That with reference to amendments Nos. 2268, 2270, 2271. 2272 and 2273 of the List of Amendments, for clauses (2), (3), (4) and (5) of article 150. the following be substituted :-
I want to submit to this House that now that we have accepted. the principle of second chambers, the only proper function of the Chambers. can be to revise what the Lower Chambers have done and to give them expert advice on problems on which they legislate. Therefore, I think Sir,, that the Upper Chamber must he composed of the intelligentsia of the, provinces. of course, the representatives of the intelligentsia must also be popularly elected. Therefore, I have provided in my amendment for the election of 15 per cent. of the members by an electoral College comprising of members of the District Boards in the State. Every district Sir, has got a District Board which will now be elected by adult suffrage and in these District Board& we shall have the, intelligentsia in the rural parts of our districts, and if they allowed to elect 15 per cent. of' the members, they will take more. interest in. their work and they will also also properly represented in the Legislatures. In fact local bodies have to play a big part in the future Swaraj Government and I therefore think that all these local bodies should be allowed to have a say in the legislation which will govern the provinces. I therefore think that representation for the District. Boards is very important and should be provided. Then Sir,, come the learned professions and the specialists in any branches of learning, and for these there is 15 per cent. representation in my amendment, this means the professors, doctors, engineers, lawyers, and other professions containing learned men who can think how a particular measure will affect the interests of the State will be adequately represented in the upper House. These learned men will be able to contribute their expert and learned advice which will be of help in revising the legislation passed by the Lower House. Then,. Sir, the graduates of universities are given 10 per cent. I think we all realize that today many of the intellectuals in the country are dissatisfied in that the representatives in the legislatures do not generally come from that class and it is important that we should not lose their co-operation.. Therefore, Sir, I think that at least in the Upper Chambers, they should be provided for, so, that they can help us with their learning in revising the Acts passed by the Lower House. Then, Sir, the senates and courts are also given 5 per cent. We do want that universities should make a contribution to our future, legislation and. therefore they have been provided for. Then, Sir, the municipal Boards in the States have been given 5 per cent. The Municipalities ,of the provinces wilt thus have a voice in the State Legislatures and they can put forth their demands and. their needs. Then, Sir, 5 per cent. is given to Trade Unions. Here. Sir, I will point out that in our Constitution we have not given any special representation to labour. We know in India they cannot have popular representation in this manner because the numbers of Trade Unions are not concentrated in any, particular areas in any of the States. We are therefore not giving any representation to the members of Trade Unions in, the Lower House. Probably, except in Bombay, Calcutta, and some such big centres, labour will not have any big influence in the elections. I therefore think that labour should have some representation in the Upper Chamber. I have given the same representation-to the Chambers of Commerce also, so that nobody may complain that we have been partial and they have not been represented. The Assemblies of the States have been given 30 per cent. representation under my Amendment and the remaining ten, per cent,of the members of the Council will be nominated by the Governor so that people who are, specially fitted to help the Council in revising the legislation passed in a hurry in the lower House and rivision may Sometimes, legislation, is, passed, in a hurry in, the Lower House and revision may be necessary' If the people in the., Upper House-are drawn from all the sections of the State who form the intelligentsia, they will, be in a position to discharge their duties satisfactorily, Therefore I suggest that instead-, of leaving this lacuna of not providing the Constitution of the upper chambers in the Constitution the existence of, which Dr, Ambedkar himself has, admitted, these provisions, may be made in the Constitution regarding the composition of the, Upper Houses. I hope this amendment will be acceptable to the House.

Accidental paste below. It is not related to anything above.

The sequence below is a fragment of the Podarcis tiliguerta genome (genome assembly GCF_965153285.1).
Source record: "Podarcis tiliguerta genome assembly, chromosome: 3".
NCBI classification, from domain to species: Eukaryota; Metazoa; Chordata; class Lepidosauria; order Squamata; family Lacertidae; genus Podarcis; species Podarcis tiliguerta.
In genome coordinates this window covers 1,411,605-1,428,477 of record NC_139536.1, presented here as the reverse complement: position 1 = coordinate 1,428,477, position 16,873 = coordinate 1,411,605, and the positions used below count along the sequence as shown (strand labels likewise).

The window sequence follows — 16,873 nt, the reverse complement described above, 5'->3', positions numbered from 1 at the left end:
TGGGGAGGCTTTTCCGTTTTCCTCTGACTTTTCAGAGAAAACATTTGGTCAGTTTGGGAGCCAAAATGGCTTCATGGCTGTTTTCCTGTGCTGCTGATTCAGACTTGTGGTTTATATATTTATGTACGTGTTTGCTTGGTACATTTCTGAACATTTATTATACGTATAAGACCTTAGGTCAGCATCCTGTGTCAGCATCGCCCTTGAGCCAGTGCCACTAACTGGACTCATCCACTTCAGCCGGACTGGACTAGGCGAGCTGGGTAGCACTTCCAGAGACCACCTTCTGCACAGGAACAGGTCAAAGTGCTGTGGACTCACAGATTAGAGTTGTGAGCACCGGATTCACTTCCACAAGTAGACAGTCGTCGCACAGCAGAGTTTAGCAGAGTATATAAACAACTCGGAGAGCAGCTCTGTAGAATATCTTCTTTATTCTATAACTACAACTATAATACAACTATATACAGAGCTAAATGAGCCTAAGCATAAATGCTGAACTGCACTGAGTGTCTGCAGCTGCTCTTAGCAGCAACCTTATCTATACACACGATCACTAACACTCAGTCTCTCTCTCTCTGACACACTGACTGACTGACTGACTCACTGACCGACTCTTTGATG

Mr. President: Do you wish to move any other amendment. standing in your name?
Prof. Shibban, Lal Saksena : No, Sir.
Mr. President : I take it that no other amendment is being moved.
Shri Mahavir Tyagi : Sir, I have to make a very small comment on article 150. I have been noticing a tendency which is slightly unfortunate. He have been seen whenever opinions have sharply varied between Members, the tendency of the House is to leave things to the responsibility of the Parliament. My feeling is that the Constituent Assembly, by passing this clause as it is now proposed by Dr. Ambedkar, will really shove the responsibility which was really our own.